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What Doesn't RDF Do?

By now, you may be thinking to yourself: With all that's great about RDF, why bother with any other kind of representation? Obviously, it would be impractical to reduce the sum of all human knowledge to a bunch of three-word sentences. RDF could tell you whether a play is a comedy, but it can't tell you if it's funny. RDF could tell you where to buy a dozen roses, but it won't smell as sweet. RDF belongs alongside normal data—it's the secret ingredient that makes data manageable.

Using RDF doesn't necessarily mean putting it at the heart of your high-use systems. For instance, a bibliographic database with specially defined fields for title, author, and publish date will most likely be more efficient and scalable than an RDF-based system. This database could be populated out of an RDF source, however. Such a scenario would follow the same pattern (partial decomposition) as expressed in my book.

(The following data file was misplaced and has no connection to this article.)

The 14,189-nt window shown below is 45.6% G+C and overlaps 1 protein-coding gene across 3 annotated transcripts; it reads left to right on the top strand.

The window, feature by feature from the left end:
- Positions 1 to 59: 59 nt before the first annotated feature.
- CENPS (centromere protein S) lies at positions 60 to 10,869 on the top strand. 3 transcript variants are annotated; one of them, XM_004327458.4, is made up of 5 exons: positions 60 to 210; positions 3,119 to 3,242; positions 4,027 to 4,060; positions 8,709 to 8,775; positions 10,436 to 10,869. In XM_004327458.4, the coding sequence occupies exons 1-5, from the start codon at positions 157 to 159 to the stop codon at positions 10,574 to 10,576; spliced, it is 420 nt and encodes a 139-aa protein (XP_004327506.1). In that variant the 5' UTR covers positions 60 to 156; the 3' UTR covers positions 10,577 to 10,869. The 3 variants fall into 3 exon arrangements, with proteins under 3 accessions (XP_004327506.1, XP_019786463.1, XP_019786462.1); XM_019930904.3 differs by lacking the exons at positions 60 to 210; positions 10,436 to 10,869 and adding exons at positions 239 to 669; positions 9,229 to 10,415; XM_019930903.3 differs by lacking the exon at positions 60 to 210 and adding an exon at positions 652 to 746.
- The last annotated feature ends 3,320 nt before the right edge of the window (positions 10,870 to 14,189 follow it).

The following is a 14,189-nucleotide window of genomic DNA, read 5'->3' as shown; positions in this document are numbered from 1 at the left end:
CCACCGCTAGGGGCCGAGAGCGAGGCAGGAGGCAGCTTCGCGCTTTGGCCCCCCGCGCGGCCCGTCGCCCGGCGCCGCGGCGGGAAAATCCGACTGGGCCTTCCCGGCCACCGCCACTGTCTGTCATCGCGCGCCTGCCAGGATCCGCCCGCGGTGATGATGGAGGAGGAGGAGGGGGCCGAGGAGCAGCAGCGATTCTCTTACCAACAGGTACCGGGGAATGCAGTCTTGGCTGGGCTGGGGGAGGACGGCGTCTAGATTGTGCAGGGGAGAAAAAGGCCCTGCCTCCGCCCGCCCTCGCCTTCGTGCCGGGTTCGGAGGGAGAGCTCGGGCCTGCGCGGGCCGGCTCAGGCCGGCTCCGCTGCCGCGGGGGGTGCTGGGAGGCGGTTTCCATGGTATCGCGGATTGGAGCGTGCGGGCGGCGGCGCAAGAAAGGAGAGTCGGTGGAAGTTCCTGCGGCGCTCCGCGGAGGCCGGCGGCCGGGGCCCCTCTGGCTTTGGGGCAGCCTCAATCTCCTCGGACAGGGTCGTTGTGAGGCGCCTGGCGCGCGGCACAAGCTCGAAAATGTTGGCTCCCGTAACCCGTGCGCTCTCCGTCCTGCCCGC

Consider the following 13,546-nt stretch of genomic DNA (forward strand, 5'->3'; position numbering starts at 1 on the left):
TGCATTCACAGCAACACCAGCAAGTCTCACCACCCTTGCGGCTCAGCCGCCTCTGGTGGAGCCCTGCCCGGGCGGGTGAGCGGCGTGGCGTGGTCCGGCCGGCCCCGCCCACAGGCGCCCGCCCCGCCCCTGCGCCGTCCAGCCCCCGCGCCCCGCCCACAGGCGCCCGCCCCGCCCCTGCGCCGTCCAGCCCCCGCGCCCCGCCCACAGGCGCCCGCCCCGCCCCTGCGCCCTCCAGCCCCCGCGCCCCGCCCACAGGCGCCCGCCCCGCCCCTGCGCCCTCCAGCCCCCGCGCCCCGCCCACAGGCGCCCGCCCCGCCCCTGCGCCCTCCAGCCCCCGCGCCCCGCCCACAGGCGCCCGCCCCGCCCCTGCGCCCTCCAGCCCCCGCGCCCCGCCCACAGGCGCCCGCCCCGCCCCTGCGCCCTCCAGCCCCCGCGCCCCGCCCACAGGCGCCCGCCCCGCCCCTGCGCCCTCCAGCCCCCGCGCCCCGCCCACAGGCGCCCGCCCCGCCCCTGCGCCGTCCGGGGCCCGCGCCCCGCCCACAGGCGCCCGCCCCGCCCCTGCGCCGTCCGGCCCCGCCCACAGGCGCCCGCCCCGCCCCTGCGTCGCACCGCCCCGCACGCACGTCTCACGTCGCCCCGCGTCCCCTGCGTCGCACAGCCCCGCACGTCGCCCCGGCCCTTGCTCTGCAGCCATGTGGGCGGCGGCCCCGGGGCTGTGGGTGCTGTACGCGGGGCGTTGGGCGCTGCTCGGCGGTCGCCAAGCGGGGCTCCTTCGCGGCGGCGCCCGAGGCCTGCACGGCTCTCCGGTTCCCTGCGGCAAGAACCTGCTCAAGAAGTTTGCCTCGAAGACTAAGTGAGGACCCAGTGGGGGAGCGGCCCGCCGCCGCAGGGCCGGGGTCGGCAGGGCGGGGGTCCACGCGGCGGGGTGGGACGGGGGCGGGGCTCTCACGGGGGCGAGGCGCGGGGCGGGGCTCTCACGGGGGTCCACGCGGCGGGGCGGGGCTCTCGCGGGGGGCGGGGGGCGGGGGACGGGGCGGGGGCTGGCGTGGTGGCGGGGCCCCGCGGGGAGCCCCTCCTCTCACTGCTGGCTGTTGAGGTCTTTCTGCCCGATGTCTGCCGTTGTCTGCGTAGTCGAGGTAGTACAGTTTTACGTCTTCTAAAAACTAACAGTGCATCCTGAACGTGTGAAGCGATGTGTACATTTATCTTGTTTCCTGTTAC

Of course, this isn't all there is to RDF—I've barely scratched the surface—but I hope I've given you an idea of what RDF is and how useful RDF can be for modeling and representing metadata. The PRISM working group (Publishing Requirements for Industry Standard Metadata) has built a metadata standard on top of RDF that incorporates the Dublin Core metadata set plus its own elements and a bunch of best practice information. If your business is publishing, or even if it isn't, this is a great place to start for some real-world examples. Of course, the RDF pages at the W3C site are where to go to find all the canonical information on RDF.

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